While truck availability might be tight at times in some parts of the U.S. this spring and summer, shippers generally should be able to secure transportation for their loads, but at a higher price than last year, industry experts say.
“I don’t see a cliff that we’re about to go over on the horizon,” said Doug Stoiber, vice president, produce transportation operations for L&M Transportation Services, Raleigh, N.C.
“Trucking companies are managing to get qualified people in, get them trained and get them behind the wheel of their rigs,” he said. “I’m cautiously optimistic.”
2014 promises to be “interesting,” said Jeff Moore, vice president of sales, Midwest region for Lange Logistics, a division of Franklin, Tenn.-based Tom Lange Co.
“We see many changes and challenges that should create great opportunity for those companies that can adapt best and fastest,” he said.
Stricter regulations, higher fuel prices and adverse weather should make this a challenging year, he said.
Capacity likely will be tighter this year than last year, predicted Kenny Lund, vice president of support operations for Allen Lund Co., La Cañada Flintridge, Calif.
Lund said spring likely will be very active as trucks set out to restock parts of the country that were hard hit by winter storms.
That capacity crunch may not be felt as much in California because of drought conditions that have caused some growers to cut back on planting, he said. Also, a freeze this winter knocked out a large portion of the state’s citrus crop.
“There’s always a summer crunch,” Lund said, but this year the effect likely won’t be as pronounced as in the past.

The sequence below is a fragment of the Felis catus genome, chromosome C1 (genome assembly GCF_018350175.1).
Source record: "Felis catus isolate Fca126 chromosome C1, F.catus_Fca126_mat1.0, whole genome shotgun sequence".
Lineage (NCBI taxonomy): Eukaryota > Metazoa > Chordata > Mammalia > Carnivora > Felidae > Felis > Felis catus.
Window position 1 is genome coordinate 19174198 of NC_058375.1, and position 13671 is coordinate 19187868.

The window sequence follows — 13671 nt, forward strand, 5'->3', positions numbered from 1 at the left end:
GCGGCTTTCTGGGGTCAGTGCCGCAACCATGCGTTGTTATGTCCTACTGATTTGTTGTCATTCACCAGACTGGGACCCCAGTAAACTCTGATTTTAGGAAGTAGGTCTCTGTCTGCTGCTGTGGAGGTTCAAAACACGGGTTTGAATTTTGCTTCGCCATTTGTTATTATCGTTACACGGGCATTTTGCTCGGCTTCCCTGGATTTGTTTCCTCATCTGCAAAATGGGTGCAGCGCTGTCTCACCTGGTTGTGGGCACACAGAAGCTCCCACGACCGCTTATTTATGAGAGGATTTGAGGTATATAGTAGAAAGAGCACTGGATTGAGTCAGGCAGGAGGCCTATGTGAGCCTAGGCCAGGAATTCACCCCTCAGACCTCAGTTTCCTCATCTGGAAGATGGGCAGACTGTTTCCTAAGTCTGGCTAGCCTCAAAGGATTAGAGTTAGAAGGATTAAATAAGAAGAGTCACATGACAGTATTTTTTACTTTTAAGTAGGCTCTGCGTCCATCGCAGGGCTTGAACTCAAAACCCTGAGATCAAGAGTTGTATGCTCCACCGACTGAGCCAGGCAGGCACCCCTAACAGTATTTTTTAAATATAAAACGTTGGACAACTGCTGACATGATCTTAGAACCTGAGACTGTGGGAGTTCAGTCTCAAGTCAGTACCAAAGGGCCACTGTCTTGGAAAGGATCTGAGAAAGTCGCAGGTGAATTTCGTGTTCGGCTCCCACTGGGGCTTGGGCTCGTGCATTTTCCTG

Truck availability could be tight in Texas, though, thanks to heavy shipments crossing the border from Mexico.
And rates may continue to skyrocket in the Northeast as a result of an increase in imports coming out of ports in that region, Moore said.
“Rates have increased by as much as 50% during certain times of the year,” he said.
Fuel costs always are a concern, Moore said, but he added that they’ve been “somewhat manageable” thanks to contractual rates and fuel surcharges.
The good news is, more large fleets converting to compressed natural gas could have “a softening effect on diesel rates,” Stoiber said.
“I don’t see the diesel price spiking,” he said.
Regulations also have helped boost freight costs, Moore said, especially those imposed by the California Air Resources Board.
“(CARB) has required substantial investments for those trucking companies operating in California, which has increased costs and/or lowered the supply of trucks there,” he said.
Rising costs of health care and other costs of doing business also will bump up freight rates, Stoiber said, especially for produce shipments.
“A carrier who has a refrigerated trailer and wants to haul produce knows he is going to maximize his rate per mile,” he said. “But he’s taking on additional risk because of it.”
The frequency of claims for temperature abuse or problems like shifting loads are higher in produce than in more stable categories, he added.
Freight rates could increase about 6% on dry goods compared to last year, Lund said. And they could go up 6% to 10% on refrigerated products.
A driver shortage is becoming more likely as the economy picks up, Moore said.
“The softer economy over the last few years has kept it from being dire,” he said.